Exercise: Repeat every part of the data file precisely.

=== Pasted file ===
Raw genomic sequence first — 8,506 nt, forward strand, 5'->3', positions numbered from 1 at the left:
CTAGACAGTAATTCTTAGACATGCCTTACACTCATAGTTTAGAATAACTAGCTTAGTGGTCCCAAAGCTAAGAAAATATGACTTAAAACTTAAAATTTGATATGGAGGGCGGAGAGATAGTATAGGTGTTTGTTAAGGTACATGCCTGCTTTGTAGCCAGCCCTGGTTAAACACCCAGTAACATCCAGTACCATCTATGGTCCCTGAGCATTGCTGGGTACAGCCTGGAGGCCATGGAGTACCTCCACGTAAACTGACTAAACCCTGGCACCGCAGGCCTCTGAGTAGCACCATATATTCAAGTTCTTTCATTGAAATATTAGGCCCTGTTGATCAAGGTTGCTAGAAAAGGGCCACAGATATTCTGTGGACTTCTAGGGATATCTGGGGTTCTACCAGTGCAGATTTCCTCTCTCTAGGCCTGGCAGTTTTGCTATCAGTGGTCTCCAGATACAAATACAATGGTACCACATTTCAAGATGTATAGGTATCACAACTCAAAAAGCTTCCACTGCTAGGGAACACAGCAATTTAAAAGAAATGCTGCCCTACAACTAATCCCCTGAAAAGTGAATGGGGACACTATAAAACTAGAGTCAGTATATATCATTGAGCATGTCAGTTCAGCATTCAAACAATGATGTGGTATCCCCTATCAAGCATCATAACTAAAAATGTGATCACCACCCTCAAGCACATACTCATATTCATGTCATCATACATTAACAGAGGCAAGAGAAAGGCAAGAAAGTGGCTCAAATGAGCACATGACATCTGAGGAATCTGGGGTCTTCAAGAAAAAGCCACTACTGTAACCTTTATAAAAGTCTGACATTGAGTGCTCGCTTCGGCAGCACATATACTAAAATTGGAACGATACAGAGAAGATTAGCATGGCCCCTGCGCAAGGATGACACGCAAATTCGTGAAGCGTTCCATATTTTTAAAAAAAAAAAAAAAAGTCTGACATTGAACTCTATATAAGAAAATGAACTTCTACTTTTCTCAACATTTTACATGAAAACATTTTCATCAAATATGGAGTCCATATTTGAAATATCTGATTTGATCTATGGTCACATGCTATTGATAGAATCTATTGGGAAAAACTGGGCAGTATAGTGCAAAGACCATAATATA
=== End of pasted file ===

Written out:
Raw genomic sequence first — 8,506 nt, forward strand, 5'->3', positions numbered from 1 at the left:
CTAGACAGTAATTCTTAGACATGCCTTACACTCATAGTTTAGAATAACTAGCTTAGTGGTCCCAAAGCTAAGAAAATATGACTTAAAACTTAAAATTTGATATGGAGGGCGGAGAGATAGTATAGGTGTTTGTTAAGGTACATGCCTGCTTTGTAGCCAGCCCTGGTTAAACACCCAGTAACATCCAGTACCATCTATGGTCCCTGAGCATTGCTGGGTACAGCCTGGAGGCCATGGAGTACCTCCACGTAAACTGACTAAACCCTGGCACCGCAGGCCTCTGAGTAGCACCATATATTCAAGTTCTTTCATTGAAATATTAGGCCCTGTTGATCAAGGTTGCTAGAAAAGGGCCACAGATATTCTGTGGACTTCTAGGGATATCTGGGGTTCTACCAGTGCAGATTTCCTCTCTCTAGGCCTGGCAGTTTTGCTATCAGTGGTCTCCAGATACAAATACAATGGTACCACATTTCAAGATGTATAGGTATCACAACTCAAAAAGCTTCCACTGCTAGGGAACACAGCAATTTAAAAGAAATGCTGCCCTACAACTAATCCCCTGAAAAGTGAATGGGGACACTATAAAACTAGAGTCAGTATATATCATTGAGCATGTCAGTTCAGCATTCAAACAATGATGTGGTATCCCCTATCAAGCATCATAACTAAAAATGTGATCACCACCCTCAAGCACATACTCATATTCATGTCATCATACATTAACAGAGGCAAGAGAAAGGCAAGAAAGTGGCTCAAATGAGCACATGACATCTGAGGAATCTGGGGTCTTCAAGAAAAAGCCACTACTGTAACCTTTATAAAAGTCTGACATTGAGTGCTCGCTTCGGCAGCACATATACTAAAATTGGAACGATACAGAGAAGATTAGCATGGCCCCTGCGCAAGGATGACACGCAAATTCGTGAAGCGTTCCATATTTTTAAAAAAAAAAAAAAAAGTCTGACATTGAACTCTATATAAGAAAATGAACTTCTACTTTTCTCAACATTTTACATGAAAACATTTTCATCAAATATGGAGTCCATATTTGAAATATCTGATTTGATCTATGGTCACATGCTATTGATAGAATCTATTGGGAAAAACTGGGCAGTATAGTGCAAAGACCATAATATA